A second benefit is extreme fault tolerance because of the decentralised nature of the blockchain. The blockchain ensures that nodes that went down can always catch up on transactions they missed.
Issues with the healthcare supply chain
Supply chain management (SCM) can be defined as the integration of business processes from end users through manufacturers. It provides products, services and information, apart from adding value for customers.
In healthcare, supply chain management is a very long, complex and fragmented process. Companies are expanding their product portfolios to meet rapidly changing markets and shorter product life cycles. Emerging economies want more affordable products. Quality and compliance issues are rising because products are more complex and regulatory scrutiny is strict. Moreover, increasing drug recalls is also a huge issue for companies as it is hard to track the distribution. The many challenges that this sector faces can be read at http://thefintechtimes.com/future-healthcare-blockchain.
The whole supply process is very fragmented in a large country like India. Procuring raw materials, managing supplies and delivering goods to providers and patients is a complex process. Also, the information regarding medical products and services usually passes through many hands including manufacturers, agencies, insurance companies, hospitals and providers, giving rise to privacy concerns.
Hence, there’s an increased chance of information getting falsified somewhere in between. Any forged documents or tampered supplies can cost companies a large amount of money and pose a danger to patients’ health. Therefore, increasing the efficiency and transparency of the healthcare supply chain becomes critical for manufacturers.
Existing mechanisms in the healthcare supply chain
In a developing country like India, each clinic manages its own inventory and sales data. Here, the problem is that the store does not know what its future requirements might be. Nobody knows what problem the next patient will bring, or which epidemic will break out. Currently, everything operates based on the experience of the nurses and other staff. After this, an online purchase order (PO) is placed, which is an ID given to the order to be used for future references. This PO is included as an identity mark for any item that is part of this purchase order, bringing down processing time. For every further step, this PO is passed as a reference, thus maintaining a global reference number for that consignment.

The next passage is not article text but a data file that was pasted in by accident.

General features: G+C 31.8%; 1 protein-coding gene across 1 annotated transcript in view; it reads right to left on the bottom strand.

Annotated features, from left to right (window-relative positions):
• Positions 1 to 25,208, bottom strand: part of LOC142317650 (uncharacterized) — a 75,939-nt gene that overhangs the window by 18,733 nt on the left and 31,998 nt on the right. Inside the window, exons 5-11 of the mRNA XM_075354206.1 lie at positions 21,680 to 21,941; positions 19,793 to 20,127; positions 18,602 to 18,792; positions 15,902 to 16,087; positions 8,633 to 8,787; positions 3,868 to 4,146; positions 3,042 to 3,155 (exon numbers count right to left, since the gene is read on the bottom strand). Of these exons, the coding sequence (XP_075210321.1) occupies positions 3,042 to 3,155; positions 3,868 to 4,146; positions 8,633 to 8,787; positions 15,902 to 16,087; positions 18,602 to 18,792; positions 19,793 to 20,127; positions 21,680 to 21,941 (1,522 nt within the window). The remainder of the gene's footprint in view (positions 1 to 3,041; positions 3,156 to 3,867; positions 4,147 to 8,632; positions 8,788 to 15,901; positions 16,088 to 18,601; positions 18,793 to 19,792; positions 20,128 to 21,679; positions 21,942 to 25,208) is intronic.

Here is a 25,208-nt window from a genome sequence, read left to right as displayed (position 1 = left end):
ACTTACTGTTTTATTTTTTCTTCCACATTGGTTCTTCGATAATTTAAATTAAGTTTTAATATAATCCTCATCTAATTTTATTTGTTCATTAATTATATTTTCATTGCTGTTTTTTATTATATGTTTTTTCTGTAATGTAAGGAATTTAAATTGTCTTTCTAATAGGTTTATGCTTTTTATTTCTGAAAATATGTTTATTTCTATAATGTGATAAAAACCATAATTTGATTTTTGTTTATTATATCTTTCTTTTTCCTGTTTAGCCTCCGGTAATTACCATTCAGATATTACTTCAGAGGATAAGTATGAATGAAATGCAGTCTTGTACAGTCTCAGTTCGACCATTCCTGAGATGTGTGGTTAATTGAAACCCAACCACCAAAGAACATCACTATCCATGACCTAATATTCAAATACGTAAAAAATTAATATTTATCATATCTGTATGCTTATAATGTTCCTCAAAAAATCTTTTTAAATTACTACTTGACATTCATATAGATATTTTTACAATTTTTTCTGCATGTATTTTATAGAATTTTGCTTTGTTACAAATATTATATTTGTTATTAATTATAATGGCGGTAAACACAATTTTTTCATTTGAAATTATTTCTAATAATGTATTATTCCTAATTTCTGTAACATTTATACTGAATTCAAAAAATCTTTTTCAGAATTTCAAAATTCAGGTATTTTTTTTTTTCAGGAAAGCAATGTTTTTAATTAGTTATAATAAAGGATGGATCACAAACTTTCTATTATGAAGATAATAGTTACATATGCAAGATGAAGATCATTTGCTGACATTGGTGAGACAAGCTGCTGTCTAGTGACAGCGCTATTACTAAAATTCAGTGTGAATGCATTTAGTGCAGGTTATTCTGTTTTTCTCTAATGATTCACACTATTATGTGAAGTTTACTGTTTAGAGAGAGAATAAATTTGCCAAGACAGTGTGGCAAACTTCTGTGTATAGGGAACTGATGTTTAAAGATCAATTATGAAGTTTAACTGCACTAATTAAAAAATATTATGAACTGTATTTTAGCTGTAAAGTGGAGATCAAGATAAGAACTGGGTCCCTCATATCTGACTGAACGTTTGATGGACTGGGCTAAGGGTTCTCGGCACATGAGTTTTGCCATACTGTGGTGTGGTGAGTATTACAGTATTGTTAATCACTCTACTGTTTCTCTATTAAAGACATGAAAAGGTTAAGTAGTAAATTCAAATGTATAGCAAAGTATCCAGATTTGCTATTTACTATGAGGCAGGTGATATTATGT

First, after receiving the PO, the wholesaler checks the stock and if available, the status is set to be delivered within five days. If not, the wholesaler contacts the supplier and then the clinic has to wait longer for the supplies to arrive. This situation arises due to the delay in conveying information about the requirements, as the supply chain is not managed efficiently.
Second, the packaging and delivery of products is also done based on the order received through the PO. A delivery form has the contents of the order. This is paper-intensive work and any tampering can lead to a number of unwanted events; the obvious being money loss, spurious drugs and illegal trading.
Third, during the transportation of medicines, there is no check except for the driver of the truck. Such lack of oversight can be exploited to deliver counterfeit medicines. This can be prevented if medicines are tagged using bar codes, which can be stored on the blockchain for later inspection. The healthcare supply chain is so complex that no one can guarantee whether or not the medicine comes from the right manufacturer.
Also, when patients have unique requirements, calling for special products to be designed and delivered on an urgent basis, the logistical complexities ensure that it might take days for the product to even go into the design process.
Moreover, as reports, prescriptions and other patient related materials are issued by the staff members of the hospital, the documents can be easily lost or damaged. In other cases, the same patient can go to a number of doctors getting the same medicine prescribed repeatedly for the same health condition. Also, getting prescribed medicines from different chemists is fairly easy. This drug abuse takes many lives every year.
Most of the documents are always filled by the staff and not the doctor. Thus, these documents can be easily forged and tampered with, and are not reliable at all. This lack of trust is a big bottleneck when patients need to get reimbursements from insurance companies, quickly.
Advantages of integrating the blockchain in healthcare
Every time a product changes hands, the transaction could be documented electronically, creating a permanent history of it, from manufacturing to point of sale. Smart contracts at every stage can carry out transactions that needed a third party earlier, after the terms of the contracts are met. This could dramatically reduce time delays, added costs, and human error that plague the system today.
Some other advantages of using the blockchain in supply chain
Linking: Physical goods can be linked to bar codes, digital tags and serial numbers for better tracking, or can be linked to each other and used as needed.
Assigning: Verifying and assigning if a product needs some special treatment in transit—for example, if it needs refrigeration.
Tracking: Purchase orders, change orders, receipts, prescriptions and everything involved can be saved digitally and tracked on the blockchain. Also, the blockchain ensures immutability and better interpolation of data.